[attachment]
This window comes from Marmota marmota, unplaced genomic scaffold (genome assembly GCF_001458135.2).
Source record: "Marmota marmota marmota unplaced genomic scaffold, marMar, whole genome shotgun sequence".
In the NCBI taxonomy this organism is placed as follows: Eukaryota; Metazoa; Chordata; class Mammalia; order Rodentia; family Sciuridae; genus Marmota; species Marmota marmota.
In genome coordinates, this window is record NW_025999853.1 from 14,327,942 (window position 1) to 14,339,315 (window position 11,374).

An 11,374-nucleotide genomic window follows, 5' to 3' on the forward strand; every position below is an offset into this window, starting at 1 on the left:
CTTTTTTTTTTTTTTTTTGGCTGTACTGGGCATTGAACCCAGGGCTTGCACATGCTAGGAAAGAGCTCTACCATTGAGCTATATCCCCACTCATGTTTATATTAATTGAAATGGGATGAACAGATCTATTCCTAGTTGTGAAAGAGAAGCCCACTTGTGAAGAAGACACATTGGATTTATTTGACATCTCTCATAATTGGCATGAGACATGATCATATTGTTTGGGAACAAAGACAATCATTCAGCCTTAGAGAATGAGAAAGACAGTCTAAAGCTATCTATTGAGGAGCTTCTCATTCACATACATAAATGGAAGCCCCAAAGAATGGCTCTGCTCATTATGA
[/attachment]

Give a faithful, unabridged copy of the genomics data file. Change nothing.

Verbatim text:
This window comes from Marmota marmota, unplaced genomic scaffold (genome assembly GCF_001458135.2).
Source record: "Marmota marmota marmota unplaced genomic scaffold, marMar, whole genome shotgun sequence".
In the NCBI taxonomy this organism is placed as follows: Eukaryota; Metazoa; Chordata; class Mammalia; order Rodentia; family Sciuridae; genus Marmota; species Marmota marmota.
In genome coordinates, this window is record NW_025999853.1 from 14,327,942 (window position 1) to 14,339,315 (window position 11,374).

An 11,374-nucleotide genomic window follows, 5' to 3' on the forward strand; every position below is an offset into this window, starting at 1 on the left:
CTTTTTTTTTTTTTTTTTGGCTGTACTGGGCATTGAACCCAGGGCTTGCACATGCTAGGAAAGAGCTCTACCATTGAGCTATATCCCCACTCATGTTTATATTAATTGAAATGGGATGAACAGATCTATTCCTAGTTGTGAAAGAGAAGCCCACTTGTGAAGAAGACACATTGGATTTATTTGACATCTCTCATAATTGGCATGAGACATGATCATATTGTTTGGGAACAAAGACAATCATTCAGCCTTAGAGAATGAGAAAGACAGTCTAAAGCTATCTATTGAGGAGCTTCTCATTCACATACATAAATGGAAGCCCCAAAGAATGGCTCTGCTCATTATGA